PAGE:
The US will provide a new weapons aid package for Ukraine and its neighbours worth more than $3.75bn (£3.1bn), the White House has announced, including for the first time several dozen Bradley fighting vehicles. The package includes a $2.85bn drawdown from the Pentagon’s stocks that will be sent directly to Ukraine and $225m in foreign military financing to build the long-term capacity and support the modernisation of Ukraine’s military, the White House said.
A unilateral 36-hour ceasefire in Ukraine declared by Russian president Vladimir Putin came into effect on Friday. The ceasefire on “the entire contact line” would continue until the end of Saturday, Russia’s state first TV channel reported. The Russian president’s order came after Patriarch Kirill, head of the Orthodox church in Russia, called for a ceasefire and a Christmas truce in Ukraine to enable Orthodox people to attend services.
Ukraine president Volodymyr Zelenskiy rejected Russia’s ceasefire proposal, which many observers have speculated is aimed to allow Russian soldiers to rest. The Ukrainian president claimed its goal was to halt the progress of Ukraine’s forces in Donetsk and the wider eastern Donbas region and bring in more of Moscow’s forces.
US president Joe Biden said Putin was “trying to find some oxygen” by floating the ceasefire, noting that the Russian leader did not implement the break on 25 December, which many Orthodox Ukrainians celebrate, or on New Year. Putin’s announcement was likely an information operation intended to damage Ukraine’s reputation, according to US thinktank the Institute for the Study of War.
Artillery exchanges pounded war-scarred cities in eastern Ukraine despite Putin’s ceasefire declaration. Outgoing and incoming shelling in the frontline city of Bakhmut was heard after the unilateral truce was supposed to have begun, Agence France-Presse reported. Russian forces also struck the city of Kramatorsk in the eastern Donetsk region, the Ukrainian presidential administration said, as well as the frontline town of Kurakhove, where residential buildings and a medical facility were damaged.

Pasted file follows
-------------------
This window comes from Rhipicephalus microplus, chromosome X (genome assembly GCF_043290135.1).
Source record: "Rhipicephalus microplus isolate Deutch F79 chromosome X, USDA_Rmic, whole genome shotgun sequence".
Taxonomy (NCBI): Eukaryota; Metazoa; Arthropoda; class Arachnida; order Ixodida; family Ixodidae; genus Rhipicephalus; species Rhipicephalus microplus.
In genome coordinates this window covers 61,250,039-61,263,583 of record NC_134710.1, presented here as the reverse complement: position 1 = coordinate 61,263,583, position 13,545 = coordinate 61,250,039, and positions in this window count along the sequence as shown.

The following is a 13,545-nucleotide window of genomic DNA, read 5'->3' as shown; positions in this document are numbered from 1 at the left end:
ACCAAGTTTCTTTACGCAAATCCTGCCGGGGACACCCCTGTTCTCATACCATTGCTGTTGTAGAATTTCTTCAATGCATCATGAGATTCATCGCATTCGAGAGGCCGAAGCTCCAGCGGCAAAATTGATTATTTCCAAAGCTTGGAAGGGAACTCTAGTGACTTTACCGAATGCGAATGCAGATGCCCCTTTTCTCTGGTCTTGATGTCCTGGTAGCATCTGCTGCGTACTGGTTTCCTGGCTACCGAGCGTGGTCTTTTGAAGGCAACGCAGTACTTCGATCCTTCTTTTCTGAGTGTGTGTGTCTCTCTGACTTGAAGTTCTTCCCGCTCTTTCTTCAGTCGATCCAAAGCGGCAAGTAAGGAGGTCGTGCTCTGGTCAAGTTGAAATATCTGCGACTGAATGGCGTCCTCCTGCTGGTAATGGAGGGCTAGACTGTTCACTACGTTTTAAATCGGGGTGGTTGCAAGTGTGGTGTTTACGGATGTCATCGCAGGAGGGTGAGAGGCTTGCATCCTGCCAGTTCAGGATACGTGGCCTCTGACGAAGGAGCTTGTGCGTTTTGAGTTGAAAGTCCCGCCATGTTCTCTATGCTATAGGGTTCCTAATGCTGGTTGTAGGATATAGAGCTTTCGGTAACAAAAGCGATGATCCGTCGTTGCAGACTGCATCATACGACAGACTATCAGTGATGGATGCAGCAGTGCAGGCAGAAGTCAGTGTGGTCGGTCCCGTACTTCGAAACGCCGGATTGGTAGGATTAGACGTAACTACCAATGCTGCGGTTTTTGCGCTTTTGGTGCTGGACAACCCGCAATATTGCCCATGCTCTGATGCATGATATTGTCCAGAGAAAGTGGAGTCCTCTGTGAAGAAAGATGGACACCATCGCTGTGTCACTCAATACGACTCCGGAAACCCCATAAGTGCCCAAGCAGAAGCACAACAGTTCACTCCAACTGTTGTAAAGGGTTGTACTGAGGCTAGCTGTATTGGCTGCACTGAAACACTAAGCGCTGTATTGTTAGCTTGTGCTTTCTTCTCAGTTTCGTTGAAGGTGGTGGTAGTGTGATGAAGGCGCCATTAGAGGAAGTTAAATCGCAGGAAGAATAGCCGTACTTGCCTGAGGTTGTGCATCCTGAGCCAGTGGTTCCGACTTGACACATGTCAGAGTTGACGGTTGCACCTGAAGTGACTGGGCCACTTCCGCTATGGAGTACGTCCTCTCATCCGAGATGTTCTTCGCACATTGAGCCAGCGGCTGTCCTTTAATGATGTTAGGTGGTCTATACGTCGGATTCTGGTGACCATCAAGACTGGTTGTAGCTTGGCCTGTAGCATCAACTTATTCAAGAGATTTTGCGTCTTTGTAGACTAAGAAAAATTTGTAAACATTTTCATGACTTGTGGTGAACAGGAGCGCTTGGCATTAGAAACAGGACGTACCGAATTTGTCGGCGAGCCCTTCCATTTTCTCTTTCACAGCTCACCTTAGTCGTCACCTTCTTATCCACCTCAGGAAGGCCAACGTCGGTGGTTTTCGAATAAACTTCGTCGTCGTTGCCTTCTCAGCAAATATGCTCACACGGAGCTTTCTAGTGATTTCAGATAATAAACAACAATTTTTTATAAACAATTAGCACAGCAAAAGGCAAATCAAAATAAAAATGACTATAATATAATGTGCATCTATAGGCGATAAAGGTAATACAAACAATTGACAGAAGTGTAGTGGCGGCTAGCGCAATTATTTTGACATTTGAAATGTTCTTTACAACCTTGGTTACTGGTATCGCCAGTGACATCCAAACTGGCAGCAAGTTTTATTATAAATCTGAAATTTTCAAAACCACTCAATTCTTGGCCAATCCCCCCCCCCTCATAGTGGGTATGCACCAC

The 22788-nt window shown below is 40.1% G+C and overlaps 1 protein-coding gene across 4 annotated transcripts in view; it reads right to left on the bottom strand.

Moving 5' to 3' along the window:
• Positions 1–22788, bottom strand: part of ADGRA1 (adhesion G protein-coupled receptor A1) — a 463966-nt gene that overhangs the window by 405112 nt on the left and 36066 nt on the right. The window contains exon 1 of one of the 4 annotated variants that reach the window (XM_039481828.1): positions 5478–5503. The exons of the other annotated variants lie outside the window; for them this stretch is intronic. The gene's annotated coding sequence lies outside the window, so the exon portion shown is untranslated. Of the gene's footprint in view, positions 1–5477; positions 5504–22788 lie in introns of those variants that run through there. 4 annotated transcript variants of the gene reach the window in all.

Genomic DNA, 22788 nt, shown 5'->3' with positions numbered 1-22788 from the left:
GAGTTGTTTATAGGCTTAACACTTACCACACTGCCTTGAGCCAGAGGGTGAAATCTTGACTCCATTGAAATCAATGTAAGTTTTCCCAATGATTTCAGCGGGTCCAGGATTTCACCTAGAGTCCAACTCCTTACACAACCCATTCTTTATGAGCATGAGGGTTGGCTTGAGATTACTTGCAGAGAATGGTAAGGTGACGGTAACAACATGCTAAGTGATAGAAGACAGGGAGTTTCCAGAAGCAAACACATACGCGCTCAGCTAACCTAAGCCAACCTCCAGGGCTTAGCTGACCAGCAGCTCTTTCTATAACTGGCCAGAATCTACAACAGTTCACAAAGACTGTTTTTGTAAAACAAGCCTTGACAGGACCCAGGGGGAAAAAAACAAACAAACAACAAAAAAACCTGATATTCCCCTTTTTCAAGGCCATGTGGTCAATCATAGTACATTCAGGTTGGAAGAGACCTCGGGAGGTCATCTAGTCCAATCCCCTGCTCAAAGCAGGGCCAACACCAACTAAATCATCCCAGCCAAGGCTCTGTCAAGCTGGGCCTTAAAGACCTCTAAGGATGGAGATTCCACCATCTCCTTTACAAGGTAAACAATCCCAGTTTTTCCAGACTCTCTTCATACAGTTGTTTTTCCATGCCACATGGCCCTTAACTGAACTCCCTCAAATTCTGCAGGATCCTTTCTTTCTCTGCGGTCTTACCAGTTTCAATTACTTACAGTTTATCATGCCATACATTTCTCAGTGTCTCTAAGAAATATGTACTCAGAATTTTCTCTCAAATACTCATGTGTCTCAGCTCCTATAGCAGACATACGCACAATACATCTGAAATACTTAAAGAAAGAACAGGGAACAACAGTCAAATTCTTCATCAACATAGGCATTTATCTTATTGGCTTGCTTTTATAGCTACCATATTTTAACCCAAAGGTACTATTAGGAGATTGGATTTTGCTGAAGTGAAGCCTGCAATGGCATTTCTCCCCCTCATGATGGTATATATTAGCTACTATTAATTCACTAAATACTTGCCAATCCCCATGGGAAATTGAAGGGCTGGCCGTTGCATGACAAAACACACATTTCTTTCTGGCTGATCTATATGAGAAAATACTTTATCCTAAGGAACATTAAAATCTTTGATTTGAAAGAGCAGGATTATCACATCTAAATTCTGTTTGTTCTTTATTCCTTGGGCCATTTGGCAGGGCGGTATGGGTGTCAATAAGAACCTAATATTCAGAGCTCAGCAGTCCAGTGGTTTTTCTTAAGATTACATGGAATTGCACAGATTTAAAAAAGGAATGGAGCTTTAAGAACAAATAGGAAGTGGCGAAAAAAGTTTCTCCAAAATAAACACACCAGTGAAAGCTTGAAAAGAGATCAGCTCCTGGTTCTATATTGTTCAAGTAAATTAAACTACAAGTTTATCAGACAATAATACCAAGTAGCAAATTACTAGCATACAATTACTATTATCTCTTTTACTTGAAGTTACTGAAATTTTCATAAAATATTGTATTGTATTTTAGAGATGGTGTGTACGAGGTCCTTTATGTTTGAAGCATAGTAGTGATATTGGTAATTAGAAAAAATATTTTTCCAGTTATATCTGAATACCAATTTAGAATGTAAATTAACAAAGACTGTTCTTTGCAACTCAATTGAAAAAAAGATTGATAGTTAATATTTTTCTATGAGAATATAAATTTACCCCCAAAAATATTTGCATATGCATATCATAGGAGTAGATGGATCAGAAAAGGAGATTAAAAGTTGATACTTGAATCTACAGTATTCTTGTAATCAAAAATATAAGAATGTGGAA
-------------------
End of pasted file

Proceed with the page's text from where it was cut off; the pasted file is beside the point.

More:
Russian troops opened fire 14 times in Luhansk region during the first three hours of Moscow’s unilateral ceasefire, said the eastern Ukraine region’s governor, Serhiy Haidai.
Russia accused Ukrainian troops of shelling its military positions in the occupied Donetsk region just as the Moscow-declared ceasefire came into effect. Russian-installed officials in the self-proclaimed Donetsk People’s Republic posted on Telegram that “six shells of 155 mm calibre were fired” from “155 mm Nato artillery guns”, Russian state-run news agency Tass reported.
Ukraine’s military intelligence has claimed Russia is set to order the mobilisation of as many as 500,000 conscripts in January in addition to the 300,000 it called up in October. Vadym Skibitsky, Ukraine’s deputy military intelligence chief, said Ukraine believed the conscripts would be part of a string of Russian offensives over the spring and summer in the east and south of the country.
Ukraine will need at least $1.79bn (£1.48bn) to restore its telecommunications sector to prewar levels, according to a United Nations report. Russia has “destroyed completely or seized” networks in parts of Ukraine, and communications infrastructure in more than 10 of the country’s 24 regions have been considerably damaged and destroyed, the Geneva-based International Telecommunication Union said.
Reuters and Agence France-Presse contributed to this report